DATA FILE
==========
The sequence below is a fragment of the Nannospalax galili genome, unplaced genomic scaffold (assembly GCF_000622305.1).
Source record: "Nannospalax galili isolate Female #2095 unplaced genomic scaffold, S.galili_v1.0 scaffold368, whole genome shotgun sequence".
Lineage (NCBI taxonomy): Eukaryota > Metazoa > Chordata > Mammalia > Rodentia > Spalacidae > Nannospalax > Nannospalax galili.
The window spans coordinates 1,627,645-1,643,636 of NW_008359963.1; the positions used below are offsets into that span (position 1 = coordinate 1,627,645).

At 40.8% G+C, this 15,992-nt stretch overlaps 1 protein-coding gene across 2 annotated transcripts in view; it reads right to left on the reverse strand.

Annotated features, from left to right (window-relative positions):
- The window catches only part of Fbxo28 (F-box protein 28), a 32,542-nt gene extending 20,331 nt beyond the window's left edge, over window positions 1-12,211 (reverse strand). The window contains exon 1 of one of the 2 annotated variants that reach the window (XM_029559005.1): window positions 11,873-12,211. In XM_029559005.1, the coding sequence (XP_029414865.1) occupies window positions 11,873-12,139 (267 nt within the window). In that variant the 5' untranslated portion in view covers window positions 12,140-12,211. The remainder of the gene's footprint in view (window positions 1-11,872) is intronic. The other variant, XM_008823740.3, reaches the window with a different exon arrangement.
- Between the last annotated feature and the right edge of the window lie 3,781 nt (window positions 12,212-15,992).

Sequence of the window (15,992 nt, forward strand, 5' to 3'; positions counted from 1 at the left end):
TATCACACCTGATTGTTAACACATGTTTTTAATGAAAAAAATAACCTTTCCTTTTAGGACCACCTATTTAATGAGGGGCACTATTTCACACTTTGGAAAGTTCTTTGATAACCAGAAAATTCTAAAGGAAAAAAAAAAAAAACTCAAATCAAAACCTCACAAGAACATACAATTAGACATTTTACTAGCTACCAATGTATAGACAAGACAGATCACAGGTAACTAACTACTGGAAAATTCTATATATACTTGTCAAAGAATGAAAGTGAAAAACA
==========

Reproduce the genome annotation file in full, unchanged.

The sequence below is a fragment of the Nannospalax galili genome, unplaced genomic scaffold (assembly GCF_000622305.1).
Source record: "Nannospalax galili isolate Female #2095 unplaced genomic scaffold, S.galili_v1.0 scaffold368, whole genome shotgun sequence".
Lineage (NCBI taxonomy): Eukaryota > Metazoa > Chordata > Mammalia > Rodentia > Spalacidae > Nannospalax > Nannospalax galili.
The window spans coordinates 1,627,645-1,643,636 of NW_008359963.1; the positions used below are offsets into that span (position 1 = coordinate 1,627,645).

At 40.8% G+C, this 15,992-nt stretch overlaps 1 protein-coding gene across 2 annotated transcripts in view; it reads right to left on the reverse strand.

Annotated features, from left to right (window-relative positions):
- The window catches only part of Fbxo28 (F-box protein 28), a 32,542-nt gene extending 20,331 nt beyond the window's left edge, over window positions 1-12,211 (reverse strand). The window contains exon 1 of one of the 2 annotated variants that reach the window (XM_029559005.1): window positions 11,873-12,211. In XM_029559005.1, the coding sequence (XP_029414865.1) occupies window positions 11,873-12,139 (267 nt within the window). In that variant the 5' untranslated portion in view covers window positions 12,140-12,211. The remainder of the gene's footprint in view (window positions 1-11,872) is intronic. The other variant, XM_008823740.3, reaches the window with a different exon arrangement.
- Between the last annotated feature and the right edge of the window lie 3,781 nt (window positions 12,212-15,992).

Sequence of the window (15,992 nt, forward strand, 5' to 3'; positions counted from 1 at the left end):
TATCACACCTGATTGTTAACACATGTTTTTAATGAAAAAAATAACCTTTCCTTTTAGGACCACCTATTTAATGAGGGGCACTATTTCACACTTTGGAAAGTTCTTTGATAACCAGAAAATTCTAAAGGAAAAAAAAAAAAAACTCAAATCAAAACCTCACAAGAACATACAATTAGACATTTTACTAGCTACCAATGTATAGACAAGACAGATCACAGGTAACTAACTACTGGAAAATTCTATATATACTTGTCAAAGAATGAAAGTGAAAAACA